Breaking news
Kristianstad: The police report a traffic accident -
Fy 17 how good, Djokovic -
Discovery’s diss of Halmstad and Hammarby -
Zelensky: 500 Ukrainian children dead in the war -
Fy 17 how good, Djokovic -
Sirius took the second straight victory -

Fredrik Strage: Help, I’ve wasted all of 2023

Fredrik Strage: Help, I’ve wasted all of 2023
Fredrik Strage: Help, I’ve wasted all of 2023

Forgetting my bag on the train home from the film festival in Värnamo. Describes the contents of an email to SJ’s lost and found department: a signed book with film reviews by Stig Björkman, a t-shirt that combines the logo of the goth band Bauhaus with the eye slit in Luis Buñuel’s film “The Andalusian Dog” and – annoyingly – my planning calendar.

Suddenly I have no idea what to do for the rest of the year. I have wasted all of 2023. “What do we learn from this?” asks a friend. “That you should get a digital calendar!”

Unfortunately, I am an analog person. If I don’t write down meetings, dinners and errands in my paper calendar, it doesn’t feel like they will actually happen. I have to call in, underline and mess around with colored pencils to remember everything. And apparently I’m right. Recently, a group of researchers at the Karolinska Institute sent a referral to the Minister of Education stating that students learn worse when they use digital tools.

My girlfriend shares my love for office supplies. If I say “now we take out our paper calendars and plan this” it sparkles a little extra in her eyes. She is not as fond of my ability to slip things away. I have a flaky personality. I do most things quickly and often accidentally break or lose things.

Because of that, there are a lot of nice things in my home that I’d rather not use. A pair of leather gloves from Marc Jacobs, for example, which remain in their gift box. And an expensive wine decanter. I don’t wear my Ray-Bans either because I know they would immediately dematerialize.

I don’t know how I became clumsy, but my ability to lose things is possibly a legacy of my mother who, throughout my growing up, kept losing her keys. When she started exhibiting abstract expressionist art, I told myself that we shared a kind of inner creative chaos, where there was no room for little things like where to put car keys, wallets or glasses.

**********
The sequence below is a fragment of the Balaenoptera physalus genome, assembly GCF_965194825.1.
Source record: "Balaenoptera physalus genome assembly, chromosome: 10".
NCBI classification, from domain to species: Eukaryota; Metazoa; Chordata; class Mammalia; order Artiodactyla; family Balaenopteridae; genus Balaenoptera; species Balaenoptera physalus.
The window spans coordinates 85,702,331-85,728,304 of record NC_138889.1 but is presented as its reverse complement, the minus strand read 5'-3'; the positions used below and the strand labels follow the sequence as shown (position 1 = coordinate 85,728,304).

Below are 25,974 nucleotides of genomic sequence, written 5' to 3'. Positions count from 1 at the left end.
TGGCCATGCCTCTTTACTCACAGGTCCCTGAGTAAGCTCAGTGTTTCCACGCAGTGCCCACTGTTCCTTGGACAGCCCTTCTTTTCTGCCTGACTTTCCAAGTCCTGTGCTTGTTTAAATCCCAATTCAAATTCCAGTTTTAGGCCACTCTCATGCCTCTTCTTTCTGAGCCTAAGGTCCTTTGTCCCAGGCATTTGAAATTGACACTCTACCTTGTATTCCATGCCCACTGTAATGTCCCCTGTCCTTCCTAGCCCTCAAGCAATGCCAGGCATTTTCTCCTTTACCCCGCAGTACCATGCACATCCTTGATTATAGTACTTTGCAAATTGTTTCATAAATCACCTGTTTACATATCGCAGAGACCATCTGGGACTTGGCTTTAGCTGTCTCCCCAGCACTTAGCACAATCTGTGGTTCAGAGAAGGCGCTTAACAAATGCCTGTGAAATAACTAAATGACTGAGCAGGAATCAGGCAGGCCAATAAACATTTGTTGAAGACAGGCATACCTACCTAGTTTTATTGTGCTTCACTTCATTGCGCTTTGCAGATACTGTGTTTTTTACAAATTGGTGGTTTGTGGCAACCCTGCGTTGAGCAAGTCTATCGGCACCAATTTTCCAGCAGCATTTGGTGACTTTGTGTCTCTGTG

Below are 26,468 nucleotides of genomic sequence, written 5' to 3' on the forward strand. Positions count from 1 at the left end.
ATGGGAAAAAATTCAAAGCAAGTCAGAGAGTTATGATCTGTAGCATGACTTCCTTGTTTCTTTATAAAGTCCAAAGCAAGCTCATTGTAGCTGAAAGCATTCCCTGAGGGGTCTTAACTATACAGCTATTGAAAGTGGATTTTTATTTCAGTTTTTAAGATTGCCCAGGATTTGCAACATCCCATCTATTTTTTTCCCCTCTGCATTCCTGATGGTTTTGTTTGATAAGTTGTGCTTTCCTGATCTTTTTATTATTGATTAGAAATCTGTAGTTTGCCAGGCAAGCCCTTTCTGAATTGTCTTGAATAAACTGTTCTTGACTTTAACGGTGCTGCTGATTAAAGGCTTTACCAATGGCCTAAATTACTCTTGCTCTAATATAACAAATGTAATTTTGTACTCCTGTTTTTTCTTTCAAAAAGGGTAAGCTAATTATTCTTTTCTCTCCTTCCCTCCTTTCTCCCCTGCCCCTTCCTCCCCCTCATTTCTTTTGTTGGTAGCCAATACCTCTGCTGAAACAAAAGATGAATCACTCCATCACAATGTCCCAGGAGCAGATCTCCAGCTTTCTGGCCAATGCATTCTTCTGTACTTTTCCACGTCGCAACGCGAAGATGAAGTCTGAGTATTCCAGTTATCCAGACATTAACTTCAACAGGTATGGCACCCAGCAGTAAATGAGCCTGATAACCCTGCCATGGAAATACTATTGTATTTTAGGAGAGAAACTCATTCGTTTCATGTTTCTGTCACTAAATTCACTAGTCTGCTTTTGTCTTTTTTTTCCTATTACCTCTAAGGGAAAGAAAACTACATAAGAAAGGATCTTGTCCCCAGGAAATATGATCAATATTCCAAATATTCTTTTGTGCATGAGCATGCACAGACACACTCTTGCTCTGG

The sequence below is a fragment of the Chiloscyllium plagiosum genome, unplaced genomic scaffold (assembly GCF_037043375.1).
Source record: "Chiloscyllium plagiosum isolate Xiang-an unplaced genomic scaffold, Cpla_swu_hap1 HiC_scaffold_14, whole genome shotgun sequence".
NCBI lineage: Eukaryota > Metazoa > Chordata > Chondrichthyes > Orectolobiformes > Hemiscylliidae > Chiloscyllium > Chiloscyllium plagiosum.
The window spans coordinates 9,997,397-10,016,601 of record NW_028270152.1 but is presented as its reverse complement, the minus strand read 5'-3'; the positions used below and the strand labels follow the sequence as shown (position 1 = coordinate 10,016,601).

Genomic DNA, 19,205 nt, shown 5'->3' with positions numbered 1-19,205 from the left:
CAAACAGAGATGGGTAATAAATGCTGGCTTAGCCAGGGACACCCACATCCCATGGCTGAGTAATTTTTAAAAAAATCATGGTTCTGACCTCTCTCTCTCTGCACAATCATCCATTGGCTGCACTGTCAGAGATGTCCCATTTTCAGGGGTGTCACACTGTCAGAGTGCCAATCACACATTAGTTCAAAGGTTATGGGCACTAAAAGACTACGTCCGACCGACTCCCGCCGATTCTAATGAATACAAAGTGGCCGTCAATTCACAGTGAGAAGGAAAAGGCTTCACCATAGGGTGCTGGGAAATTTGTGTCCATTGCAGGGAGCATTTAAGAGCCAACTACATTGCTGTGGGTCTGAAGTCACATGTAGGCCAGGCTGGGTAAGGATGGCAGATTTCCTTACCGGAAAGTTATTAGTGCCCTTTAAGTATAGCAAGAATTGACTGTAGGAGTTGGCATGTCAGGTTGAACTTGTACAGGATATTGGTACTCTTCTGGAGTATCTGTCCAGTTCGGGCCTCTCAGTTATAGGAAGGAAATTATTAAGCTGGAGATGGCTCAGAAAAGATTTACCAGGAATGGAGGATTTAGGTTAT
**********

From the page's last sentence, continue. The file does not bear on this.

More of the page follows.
I nodded in agreement when Bodil Malmsten once wrote: “Put the keys in the same place and you’ll find them,” say people who don’t know what stress is. Same place as what?” Last year I lost my apartment keys. After several days of searching, I found them – in the freezer.

Some things, the most important ones, tend to return if I get rid of them. They are like satellites in orbit around me. So that they don’t lose that quality, I never replace them. I’ve had the same wallet since the nineties—torn, dented, full of receipts—because the smaller models I’ve tried disappear instantly. I’ve had my AC/DC bottle opener keychain since 1997. It even returned after I dropped it in a street well.

And this time I’m also lucky with the calendar. A kind soul finds my bag on the train and I can pick it up at SJ’s lost property department. A month later I lecture at the gay club Stockholm Bears. On the way home by subway, I forget the same bag again. I describe the contents of an email to SL’s lost and found department: disco producer Patrick Cowley’s erotic diary “Mechanical fantasy box”, a Tom of Finland t-shirt and – annoyingly – my planning calendar.

I am ashamed and am seriously considering getting a digital calendar. But then one morning I see something sticking out of the laundry basket. The calendar! Apparently I had neglected it even before I was aware that I neglected it. But the bag (black shoulder strap model from Fred Perry) is still gone. Shout if you see it.

Read more chronicles and other texts by Fredrik Strage.

The article is in Swedish

Tags: Fredrik Strage Ive wasted


PREV For sale: Brand new Scott Scale 930 carbon fiber hardtail in size L
NEXT Zelensky: 500 Ukrainian children dead in the war